Named the "Preserve World Center for Holistic Wellness and Applied Health," the center’s slogan is: “Connecting mind, body and soul.” The massive planned development comes from Preserve Life Corp. and could include up to 6 million square feet of commercial, retail, residential and farm space, according to a conceptual master plan.
Described as a “pause from high-profile corporate living,” the resort’s development would spread across approximately 700 acres, leaving more than 300 as woods. Plans are to build it in phases over 10 years.
“The center is expected to become the gold standard in wellness therapy, sustainable living and in promoting healthy eating,” according to Preserve Life Corp. documents filed with the county.
The Preserve Life Corp. enclave would resemble a small city with its own streets, small-scale commercial and office spaces, an agricultural area, hospitality lodging, a congregation hall, aromatherapy and Zen gardens and dining areas. Only electric cars would be allowed on the property to limit pollution.
A restaurant open to the public would use food grown in the center’s organic garden. Easy access to the Dog River Basin and Chattahoochee River allows for kayak trips plus scenic views. About 350 for-sale or rental cottages and larger homes would be scattered around the site surrounding Basket Creek and the western shore of Dog River Reservoir.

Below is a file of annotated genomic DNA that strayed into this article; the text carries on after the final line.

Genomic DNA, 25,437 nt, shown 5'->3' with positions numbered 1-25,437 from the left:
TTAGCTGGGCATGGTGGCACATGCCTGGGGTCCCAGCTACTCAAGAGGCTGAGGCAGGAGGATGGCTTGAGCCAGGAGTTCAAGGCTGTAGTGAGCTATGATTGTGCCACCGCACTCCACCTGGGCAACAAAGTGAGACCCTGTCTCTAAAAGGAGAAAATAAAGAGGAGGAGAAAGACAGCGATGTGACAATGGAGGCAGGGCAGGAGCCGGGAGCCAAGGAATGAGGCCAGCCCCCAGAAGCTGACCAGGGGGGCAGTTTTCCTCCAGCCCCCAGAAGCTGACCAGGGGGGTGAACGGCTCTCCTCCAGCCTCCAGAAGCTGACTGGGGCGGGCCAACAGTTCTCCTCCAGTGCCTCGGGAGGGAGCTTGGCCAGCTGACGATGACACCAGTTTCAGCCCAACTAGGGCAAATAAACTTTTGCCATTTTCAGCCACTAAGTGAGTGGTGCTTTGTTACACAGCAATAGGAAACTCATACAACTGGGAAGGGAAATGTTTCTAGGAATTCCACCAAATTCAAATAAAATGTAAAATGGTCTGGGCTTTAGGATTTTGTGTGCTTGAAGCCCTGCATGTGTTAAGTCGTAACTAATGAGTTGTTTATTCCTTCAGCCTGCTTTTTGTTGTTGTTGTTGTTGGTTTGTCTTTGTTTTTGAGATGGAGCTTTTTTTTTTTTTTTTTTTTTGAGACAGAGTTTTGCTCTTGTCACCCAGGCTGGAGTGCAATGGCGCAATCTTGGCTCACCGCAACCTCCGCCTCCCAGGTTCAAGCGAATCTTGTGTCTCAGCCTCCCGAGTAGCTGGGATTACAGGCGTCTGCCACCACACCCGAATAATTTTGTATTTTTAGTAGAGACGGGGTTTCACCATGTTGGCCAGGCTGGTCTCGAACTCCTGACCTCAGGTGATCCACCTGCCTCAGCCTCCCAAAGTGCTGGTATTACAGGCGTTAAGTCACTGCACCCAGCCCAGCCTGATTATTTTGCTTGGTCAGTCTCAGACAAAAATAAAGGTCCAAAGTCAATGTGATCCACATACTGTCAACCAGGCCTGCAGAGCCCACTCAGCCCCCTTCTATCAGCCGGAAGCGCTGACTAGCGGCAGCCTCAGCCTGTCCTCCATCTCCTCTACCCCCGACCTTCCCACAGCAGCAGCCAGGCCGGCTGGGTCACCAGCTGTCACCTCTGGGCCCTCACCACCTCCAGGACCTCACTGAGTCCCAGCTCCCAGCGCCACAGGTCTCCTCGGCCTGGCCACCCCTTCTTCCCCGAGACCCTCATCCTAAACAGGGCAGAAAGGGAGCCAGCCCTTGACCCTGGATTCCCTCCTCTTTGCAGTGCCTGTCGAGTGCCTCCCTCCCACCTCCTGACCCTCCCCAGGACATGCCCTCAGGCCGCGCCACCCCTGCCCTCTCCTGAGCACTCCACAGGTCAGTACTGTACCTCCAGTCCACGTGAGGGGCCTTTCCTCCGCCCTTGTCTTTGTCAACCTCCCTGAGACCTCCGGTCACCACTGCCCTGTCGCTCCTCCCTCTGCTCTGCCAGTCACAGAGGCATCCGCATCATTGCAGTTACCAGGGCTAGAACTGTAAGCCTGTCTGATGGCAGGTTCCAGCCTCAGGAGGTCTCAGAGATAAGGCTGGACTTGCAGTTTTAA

October 6th 2020
CoreLogic: U.S. Home Price Appreciation Jumped to 5.9 Percent in August
CoreLogic® recently released its CoreLogic Home Price Index (HPI™) and HPI Forecast™ for August 2020. On a national basis, home prices jumped 5.9 percent in August 2020, compared with August 2019. The increase was up almost 1 percent compared to the last month, when home prices increased 5.1 percent year-over-year.
Consumer home-purchasing power has stayed strong due to record-low mortgage rates despite continued pressures caused by the coronavirus pandemic. Meanwhile, for-sale inventory has continued to dwindle, decreasing 17 percent YoY in August. This created upward pressure on home price appreciation, according to CoreLogic, “as buyers compete for the limited supply of homes.”
“Consumers who have not been as financially impacted by the ongoing economic pressures are taking advantage of low mortgage rates to either break into the market, upgrade their living situations or purchase second homes and investment properties,” said Frank Martell, president and CEO of CoreLogic. “With heightened activity putting a strain on the current for-sale inventory, strong demand should help spur new homebuilding activity.”
Despite the rapid acceleration of national home price growth, local markets continue to vary. For instance, in Phoenix, where there is a severe shortage of for-sale homes, prices increased 9.8 percent in August. Meanwhile, the New York-Jersey City-White Plains metro recorded an annual decline in home prices of 0.1 percent, as residents opt for more space and privacy in less densely populated areas. By state, Idaho, Arizona and Maine experienced the strongest price growth in August, up 10.8 percent, 9.7 percent and 9.6 percent, respectively.